Mammograms are a regular part of being a healthy woman. Every woman between age 40 and 74 should have a mammogram regularly. If you experience symptoms or have a family history of breast cancer, you might need to start screening earlier. Younger women should ask their gynecologists about the right time to begin having mammograms. Despite their use leading to many saved lives, myths about mammograms still circulate. Let’s bust these myths with Baylor St. Luke’s Medical Group and share the truth about mammograms!
Myth: Mammograms are only for women over 40.
Fact: Women can get breast cancer at any age. While younger women have a lower risk of breast cancer compared to older women, other factors can increase a woman’s risk regardless of age. A woman’s risk is 1.8 times higher if an immediate female relative has had breast cancer. Ethnicity, smoking, weight, pregnancies, breastfeeding, and many other factors contribute to your risk for breast cancer. Take this Breast Cancer Risk Assessment and ask your gynecologist when you should start getting mammograms. Remember to perform regular breast self-exams to catch changes in your breasts.
Myth: Mammograms don’t help.
Fact: Mammograms are the best way for doctors to spot breast cancer and treat it early. 80 percent of the time they are accurate. While it is possible for mammograms to give a false negative (meaning that the mammogram does not identify the cancer, even though it is present), having mammograms and other screenings regularly reduces the chance of cancer going undetected. Sometimes mammograms give false positives, wherein the test shows that a patient has breast cancer when they actually don’t. Thankfully, follow up tests are always used to confirm a positive test result and will demonstrate if a person does or does not have breast cancer.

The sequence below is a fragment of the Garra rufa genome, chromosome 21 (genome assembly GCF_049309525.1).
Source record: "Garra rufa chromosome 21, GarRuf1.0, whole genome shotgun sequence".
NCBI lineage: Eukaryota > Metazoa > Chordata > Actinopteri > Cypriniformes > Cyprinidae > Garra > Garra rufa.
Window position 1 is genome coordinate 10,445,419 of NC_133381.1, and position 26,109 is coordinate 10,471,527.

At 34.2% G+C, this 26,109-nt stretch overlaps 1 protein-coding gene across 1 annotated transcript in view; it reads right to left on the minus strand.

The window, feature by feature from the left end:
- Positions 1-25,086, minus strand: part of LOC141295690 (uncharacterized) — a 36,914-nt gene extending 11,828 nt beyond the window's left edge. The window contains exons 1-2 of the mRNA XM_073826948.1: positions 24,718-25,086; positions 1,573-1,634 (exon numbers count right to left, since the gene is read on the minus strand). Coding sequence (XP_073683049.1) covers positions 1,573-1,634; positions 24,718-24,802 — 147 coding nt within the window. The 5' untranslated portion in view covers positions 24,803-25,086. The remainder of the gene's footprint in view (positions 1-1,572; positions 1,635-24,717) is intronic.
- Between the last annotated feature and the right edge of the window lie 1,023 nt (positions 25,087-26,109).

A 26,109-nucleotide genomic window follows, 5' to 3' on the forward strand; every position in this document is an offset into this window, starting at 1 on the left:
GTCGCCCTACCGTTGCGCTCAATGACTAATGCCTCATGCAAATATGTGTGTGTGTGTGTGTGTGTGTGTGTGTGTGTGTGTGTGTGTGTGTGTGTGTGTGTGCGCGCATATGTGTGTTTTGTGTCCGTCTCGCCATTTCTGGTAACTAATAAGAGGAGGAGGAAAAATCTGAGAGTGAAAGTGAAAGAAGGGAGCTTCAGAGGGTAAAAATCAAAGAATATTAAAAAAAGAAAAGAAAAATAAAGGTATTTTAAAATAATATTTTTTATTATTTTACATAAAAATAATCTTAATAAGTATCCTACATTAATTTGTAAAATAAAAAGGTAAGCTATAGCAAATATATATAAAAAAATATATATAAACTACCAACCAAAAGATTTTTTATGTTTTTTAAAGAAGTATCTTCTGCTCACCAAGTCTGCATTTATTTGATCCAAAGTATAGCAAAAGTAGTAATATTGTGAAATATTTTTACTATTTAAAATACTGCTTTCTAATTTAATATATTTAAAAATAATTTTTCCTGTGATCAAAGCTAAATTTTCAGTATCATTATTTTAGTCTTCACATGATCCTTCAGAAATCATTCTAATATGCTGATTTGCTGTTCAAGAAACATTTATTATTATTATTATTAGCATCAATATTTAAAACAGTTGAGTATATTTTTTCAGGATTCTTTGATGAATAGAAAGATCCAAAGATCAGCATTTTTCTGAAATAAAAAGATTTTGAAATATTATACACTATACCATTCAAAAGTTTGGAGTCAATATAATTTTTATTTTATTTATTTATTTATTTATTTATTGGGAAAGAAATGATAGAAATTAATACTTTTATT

Myth: Mammograms are dangerous.
Fact: Yes, mammograms, like x-rays, emit radiation. Radiation exposure does raise your risk of cancer. However, the radiation emission in mammograms is incredibly small. Plus, through the years, scientific advances have allowed mammograms to test with smaller and smaller amounts of radiation. The benefits of detecting breast cancer are far greater than the possibility of harm through mammogram radiation.
While mammograms are perfectly safe for most people, talk with your gynecologist to make sure they are right for you. If you are pregnant or think you might be pregnant, check with your OB/GYN before having a mammogram. Radiation, which might not hurt you, could harm your developing baby. Similarly, if you’ve had a great deal of x-rays or other scans that involve radiation, ask your doctor if a mammogram is right for you.
To make your mammogram as accurate as possible, don’t wear deodorant, any creams, perfumes, or powders in your underarm area or on your breasts. Hormonal breast changes, breast implants, and breast surgeries may also impact how accurate your mammogram is.
Early detection is the key to surviving breast cancer. The 5-year survival rate for women with early stage breast cancer is close to 100%. Take a minute to schedule your mammogram online today.
Breast Cancer Facts
CDC - What is Breast Cancer Screening?
CDC - What is a Mammogram?